But before we get to 2019, we need to continue on with our extensions in 2018.

Stefon Diggs is in a similar scenario as Hunter with no 5th year option to worry about and some proven production. He won’t demand nearly as much money, but should still make a good chunk of change. Where Hunter is a physical specimen, prototypical edge rusher with unlimited potential, Diggs is a new age wide receiver who makes up for his lack of stature with impeccable route running and explosiveness in his breaks both before and after he gets the ball. At this moment before the 2017 season, he won’t command WR1 money and if that’s what he’s looking for, he may not stick in Minnesota even if the Vikings want to keep him. Even though Diggs is 10 times the player Tavon Austin is, I think his contract could end up looking similar. Austin will never be Calvin Johnson or Odell Beckham JR, but the Rams saw him (for some reason) as a very valuable playmaker and paid him accordingly. This turned out to be a horrible mistake, but all we are really interested in is how a non-prototypical WR gets paid when his team values him. Like Tavon, his value is mostly capped at $9-$10 million or so until he starts putting up Antonio Brown numbers, which would lead to around a $10 million signing bonus over 5 years, and $8 million or so per year in salary. This would make his 2018 cap hit about $3 million and his 2019 cap hit about $10 million.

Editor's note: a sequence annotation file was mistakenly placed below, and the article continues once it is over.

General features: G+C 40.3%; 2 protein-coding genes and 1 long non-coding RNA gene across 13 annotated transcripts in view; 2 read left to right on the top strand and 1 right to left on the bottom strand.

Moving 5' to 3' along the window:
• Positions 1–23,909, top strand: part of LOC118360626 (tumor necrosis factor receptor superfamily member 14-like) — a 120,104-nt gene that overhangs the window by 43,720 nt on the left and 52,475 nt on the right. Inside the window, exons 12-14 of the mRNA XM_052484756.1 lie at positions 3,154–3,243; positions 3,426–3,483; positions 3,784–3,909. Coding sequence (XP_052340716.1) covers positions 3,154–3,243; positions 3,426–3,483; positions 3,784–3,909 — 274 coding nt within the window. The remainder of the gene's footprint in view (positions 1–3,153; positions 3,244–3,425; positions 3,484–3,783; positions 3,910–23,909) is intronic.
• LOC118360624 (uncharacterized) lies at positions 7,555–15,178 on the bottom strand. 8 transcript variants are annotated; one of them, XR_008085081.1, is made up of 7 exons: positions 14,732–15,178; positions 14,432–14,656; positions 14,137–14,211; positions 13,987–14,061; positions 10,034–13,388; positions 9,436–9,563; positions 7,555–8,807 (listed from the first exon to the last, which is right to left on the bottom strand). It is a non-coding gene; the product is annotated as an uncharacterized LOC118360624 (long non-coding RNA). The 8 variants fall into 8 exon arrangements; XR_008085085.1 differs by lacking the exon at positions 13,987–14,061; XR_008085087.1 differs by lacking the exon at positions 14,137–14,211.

Eric Kendricks is the same story as Diggs and Hunter as far as timing and lack of a 5th year option. The best inside linebackers in the NFL earn around $10 million per year, and I expect Kendricks to make every penny of that. In fact, I would think his contract looks very similar to Diggs’ deal. Again, in 2018 the Vikings will get a bargain but will be paying full price come 2019. His cap hits each year should be $3 million and $10 million, respectively.

Jerrick McKinnon is in the same spot as these other 3, but with Dalvin Cook emerging as a possible bell cow running back and Latavius Murray having 20% of his contract guaranteed in 2018, McKinnon is either re-signing on an inconsequential deal or playing elsewhere in 2018. With little room to sign free agents and wanting to carry over as much cap space as possible, Minnesota may also be looking at a late compensatory pick if he signs elsewhere, which further adds to the mountain of evidence against his return.

Shariff Floyd is another big name for Vikings fans, but considering he has still not been confirmed to be able to get onto the field and that nerve damage is so fickle and tricky to find a timetable on, I am going to assume that Floyd leaves as a free agent after 2017.